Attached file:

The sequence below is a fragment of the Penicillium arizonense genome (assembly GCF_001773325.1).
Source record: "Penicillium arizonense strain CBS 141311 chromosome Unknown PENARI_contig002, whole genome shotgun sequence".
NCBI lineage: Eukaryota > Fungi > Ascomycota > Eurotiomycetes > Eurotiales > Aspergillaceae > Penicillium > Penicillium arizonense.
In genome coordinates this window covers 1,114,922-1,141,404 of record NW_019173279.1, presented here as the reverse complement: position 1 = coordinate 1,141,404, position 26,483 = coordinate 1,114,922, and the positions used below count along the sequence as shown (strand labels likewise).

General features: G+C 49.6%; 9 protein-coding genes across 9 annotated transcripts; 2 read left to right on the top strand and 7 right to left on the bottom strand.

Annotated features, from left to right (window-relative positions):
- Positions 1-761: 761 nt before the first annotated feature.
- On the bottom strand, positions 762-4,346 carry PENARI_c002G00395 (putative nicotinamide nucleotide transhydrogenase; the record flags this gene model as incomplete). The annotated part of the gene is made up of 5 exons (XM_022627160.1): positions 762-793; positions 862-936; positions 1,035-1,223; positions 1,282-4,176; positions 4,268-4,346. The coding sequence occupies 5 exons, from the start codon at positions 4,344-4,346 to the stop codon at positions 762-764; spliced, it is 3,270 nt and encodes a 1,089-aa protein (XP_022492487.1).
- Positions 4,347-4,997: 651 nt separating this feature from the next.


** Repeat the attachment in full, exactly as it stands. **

The sequence below is a fragment of the Penicillium arizonense genome (assembly GCF_001773325.1).
Source record: "Penicillium arizonense strain CBS 141311 chromosome Unknown PENARI_contig002, whole genome shotgun sequence".
NCBI lineage: Eukaryota > Fungi > Ascomycota > Eurotiomycetes > Eurotiales > Aspergillaceae > Penicillium > Penicillium arizonense.
In genome coordinates this window covers 1,114,922-1,141,404 of record NW_019173279.1, presented here as the reverse complement: position 1 = coordinate 1,141,404, position 26,483 = coordinate 1,114,922, and the positions used below count along the sequence as shown (strand labels likewise).

General features: G+C 49.6%; 9 protein-coding genes across 9 annotated transcripts; 2 read left to right on the top strand and 7 right to left on the bottom strand.

Annotated features, from left to right (window-relative positions):
- Positions 1-761: 761 nt before the first annotated feature.
- On the bottom strand, positions 762-4,346 carry PENARI_c002G00395 (putative nicotinamide nucleotide transhydrogenase; the record flags this gene model as incomplete). The annotated part of the gene is made up of 5 exons (XM_022627160.1): positions 762-793; positions 862-936; positions 1,035-1,223; positions 1,282-4,176; positions 4,268-4,346. The coding sequence occupies 5 exons, from the start codon at positions 4,344-4,346 to the stop codon at positions 762-764; spliced, it is 3,270 nt and encodes a 1,089-aa protein (XP_022492487.1).
- Positions 4,347-4,997: 651 nt separating this feature from the next.